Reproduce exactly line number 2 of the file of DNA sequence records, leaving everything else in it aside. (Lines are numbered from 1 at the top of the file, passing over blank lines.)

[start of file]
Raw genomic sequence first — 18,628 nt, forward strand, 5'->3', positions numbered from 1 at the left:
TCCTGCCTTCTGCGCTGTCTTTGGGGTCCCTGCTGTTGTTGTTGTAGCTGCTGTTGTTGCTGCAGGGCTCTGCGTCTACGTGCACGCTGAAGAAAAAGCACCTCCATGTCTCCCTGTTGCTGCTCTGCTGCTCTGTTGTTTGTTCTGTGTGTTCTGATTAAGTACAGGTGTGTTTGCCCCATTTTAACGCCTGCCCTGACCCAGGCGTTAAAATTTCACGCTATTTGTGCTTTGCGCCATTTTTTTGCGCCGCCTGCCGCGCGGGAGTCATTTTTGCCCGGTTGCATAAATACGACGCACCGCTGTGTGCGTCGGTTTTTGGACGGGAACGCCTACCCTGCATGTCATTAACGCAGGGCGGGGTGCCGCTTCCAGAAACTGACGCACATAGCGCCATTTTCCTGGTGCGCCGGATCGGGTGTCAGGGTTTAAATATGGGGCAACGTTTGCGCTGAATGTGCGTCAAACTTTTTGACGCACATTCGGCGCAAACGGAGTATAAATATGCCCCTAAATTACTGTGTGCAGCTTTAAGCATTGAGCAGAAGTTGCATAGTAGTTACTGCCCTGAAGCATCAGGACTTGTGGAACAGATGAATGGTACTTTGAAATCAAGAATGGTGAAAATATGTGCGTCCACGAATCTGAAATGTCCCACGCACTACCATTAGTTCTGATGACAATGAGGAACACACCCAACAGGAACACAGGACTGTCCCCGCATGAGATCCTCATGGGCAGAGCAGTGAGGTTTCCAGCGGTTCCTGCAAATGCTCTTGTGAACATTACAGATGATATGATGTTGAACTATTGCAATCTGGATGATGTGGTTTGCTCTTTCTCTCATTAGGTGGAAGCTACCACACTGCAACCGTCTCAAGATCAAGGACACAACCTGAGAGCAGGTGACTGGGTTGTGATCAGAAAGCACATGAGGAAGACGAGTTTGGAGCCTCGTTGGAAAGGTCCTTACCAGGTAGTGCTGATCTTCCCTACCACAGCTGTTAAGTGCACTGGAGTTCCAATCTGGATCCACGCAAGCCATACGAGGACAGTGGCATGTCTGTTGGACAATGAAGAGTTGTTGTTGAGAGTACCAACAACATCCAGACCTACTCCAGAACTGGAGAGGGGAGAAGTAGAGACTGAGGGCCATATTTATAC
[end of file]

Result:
TCCTGCCTTCTGCGCTGTCTTTGGGGTCCCTGCTGTTGTTGTTGTAGCTGCTGTTGTTGCTGCAGGGCTCTGCGTCTACGTGCACGCTGAAGAAAAAGCACCTCCATGTCTCCCTGTTGCTGCTCTGCTGCTCTGTTGTTTGTTCTGTGTGTTCTGATTAAGTACAGGTGTGTTTGCCCCATTTTAACGCCTGCCCTGACCCAGGCGTTAAAATTTCACGCTATTTGTGCTTTGCGCCATTTTTTTGCGCCGCCTGCCGCGCGGGAGTCATTTTTGCCCGGTTGCATAAATACGACGCACCGCTGTGTGCGTCGGTTTTTGGACGGGAACGCCTACCCTGCATGTCATTAACGCAGGGCGGGGTGCCGCTTCCAGAAACTGACGCACATAGCGCCATTTTCCTGGTGCGCCGGATCGGGTGTCAGGGTTTAAATATGGGGCAACGTTTGCGCTGAATGTGCGTCAAACTTTTTGACGCACATTCGGCGCAAACGGAGTATAAATATGCCCCTAAATTACTGTGTGCAGCTTTAAGCATTGAGCAGAAGTTGCATAGTAGTTACTGCCCTGAAGCATCAGGACTTGTGGAACAGATGAATGGTACTTTGAAATCAAGAATGGTGAAAATATGTGCGTCCACGAATCTGAAATGTCCCACGCACTACCATTAGTTCTGATGACAATGAGGAACACACCCAACAGGAACACAGGACTGTCCCCGCATGAGATCCTCATGGGCAGAGCAGTGAGGTTTCCAGCGGTTCCTGCAAATGCTCTTGTGAACATTACAGATGATATGATGTTGAACTATTGCAATCTGGATGATGTGGTTTGCTCTTTCTCTCATTAGGTGGAAGCTACCACACTGCAACCGTCTCAAGATCAAGGACACAACCTGAGAGCAGGTGACTGGGTTGTGATCAGAAAGCACATGAGGAAGACGAGTTTGGAGCCTCGTTGGAAAGGTCCTTACCAGGTAGTGCTGATCTTCCCTACCACAGCTGTTAAGTGCACTGGAGTTCCAATCTGGATCCACGCAAGCCATACGAGGACAGTGGCATGTCTGTTGGACAATGAAGAGTTGTTGTTGAGAGTACCAACAACATCCAGACCTACTCCAGAACTGGAGAGGGGAGAAGTAGAGACTGAGGGCCATATTTATAC